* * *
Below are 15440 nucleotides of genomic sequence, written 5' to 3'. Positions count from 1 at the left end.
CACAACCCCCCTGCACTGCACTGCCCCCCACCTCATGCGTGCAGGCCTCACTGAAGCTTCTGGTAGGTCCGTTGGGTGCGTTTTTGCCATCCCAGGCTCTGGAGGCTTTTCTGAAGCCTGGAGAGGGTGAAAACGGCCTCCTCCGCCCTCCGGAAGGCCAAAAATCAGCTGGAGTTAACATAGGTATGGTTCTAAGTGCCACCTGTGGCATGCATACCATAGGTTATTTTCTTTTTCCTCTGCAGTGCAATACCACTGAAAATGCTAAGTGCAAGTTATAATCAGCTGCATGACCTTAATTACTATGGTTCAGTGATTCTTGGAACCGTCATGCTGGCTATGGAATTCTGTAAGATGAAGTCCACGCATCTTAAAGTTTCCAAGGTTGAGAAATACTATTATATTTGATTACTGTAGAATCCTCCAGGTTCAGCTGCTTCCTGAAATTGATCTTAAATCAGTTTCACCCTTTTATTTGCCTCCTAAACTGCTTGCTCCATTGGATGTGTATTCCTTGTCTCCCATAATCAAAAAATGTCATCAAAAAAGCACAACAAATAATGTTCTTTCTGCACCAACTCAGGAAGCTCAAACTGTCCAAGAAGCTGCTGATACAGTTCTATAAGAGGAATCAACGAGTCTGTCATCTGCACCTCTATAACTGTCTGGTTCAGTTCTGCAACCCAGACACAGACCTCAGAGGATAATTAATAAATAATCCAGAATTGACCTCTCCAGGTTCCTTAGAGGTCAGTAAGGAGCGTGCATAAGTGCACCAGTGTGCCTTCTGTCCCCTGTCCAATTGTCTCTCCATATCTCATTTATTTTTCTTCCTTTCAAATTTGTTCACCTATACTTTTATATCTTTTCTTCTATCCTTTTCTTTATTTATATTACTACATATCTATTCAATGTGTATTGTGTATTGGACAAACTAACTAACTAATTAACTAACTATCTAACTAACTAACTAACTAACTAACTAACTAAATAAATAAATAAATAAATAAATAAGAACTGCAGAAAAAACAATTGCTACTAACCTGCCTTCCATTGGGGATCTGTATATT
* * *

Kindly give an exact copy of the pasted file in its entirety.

Below are 15440 nucleotides of genomic sequence, written 5' to 3'. Positions count from 1 at the left end.
CACAACCCCCCTGCACTGCACTGCCCCCCACCTCATGCGTGCAGGCCTCACTGAAGCTTCTGGTAGGTCCGTTGGGTGCGTTTTTGCCATCCCAGGCTCTGGAGGCTTTTCTGAAGCCTGGAGAGGGTGAAAACGGCCTCCTCCGCCCTCCGGAAGGCCAAAAATCAGCTGGAGTTAACATAGGTATGGTTCTAAGTGCCACCTGTGGCATGCATACCATAGGTTATTTTCTTTTTCCTCTGCAGTGCAATACCACTGAAAATGCTAAGTGCAAGTTATAATCAGCTGCATGACCTTAATTACTATGGTTCAGTGATTCTTGGAACCGTCATGCTGGCTATGGAATTCTGTAAGATGAAGTCCACGCATCTTAAAGTTTCCAAGGTTGAGAAATACTATTATATTTGATTACTGTAGAATCCTCCAGGTTCAGCTGCTTCCTGAAATTGATCTTAAATCAGTTTCACCCTTTTATTTGCCTCCTAAACTGCTTGCTCCATTGGATGTGTATTCCTTGTCTCCCATAATCAAAAAATGTCATCAAAAAAGCACAACAAATAATGTTCTTTCTGCACCAACTCAGGAAGCTCAAACTGTCCAAGAAGCTGCTGATACAGTTCTATAAGAGGAATCAACGAGTCTGTCATCTGCACCTCTATAACTGTCTGGTTCAGTTCTGCAACCCAGACACAGACCTCAGAGGATAATTAATAAATAATCCAGAATTGACCTCTCCAGGTTCCTTAGAGGTCAGTAAGGAGCGTGCATAAGTGCACCAGTGTGCCTTCTGTCCCCTGTCCAATTGTCTCTCCATATCTCATTTATTTTTCTTCCTTTCAAATTTGTTCACCTATACTTTTATATCTTTTCTTCTATCCTTTTCTTTATTTATATTACTACATATCTATTCAATGTGTATTGTGTATTGGACAAACTAACTAACTAATTAACTAACTATCTAACTAACTAACTAACTAACTAACTAACTAAATAAATAAATAAATAAATAAATAAGAACTGCAGAAAAAACAATTGCTACTAACCTGCCTTCCATTGGGGATCTGTATATT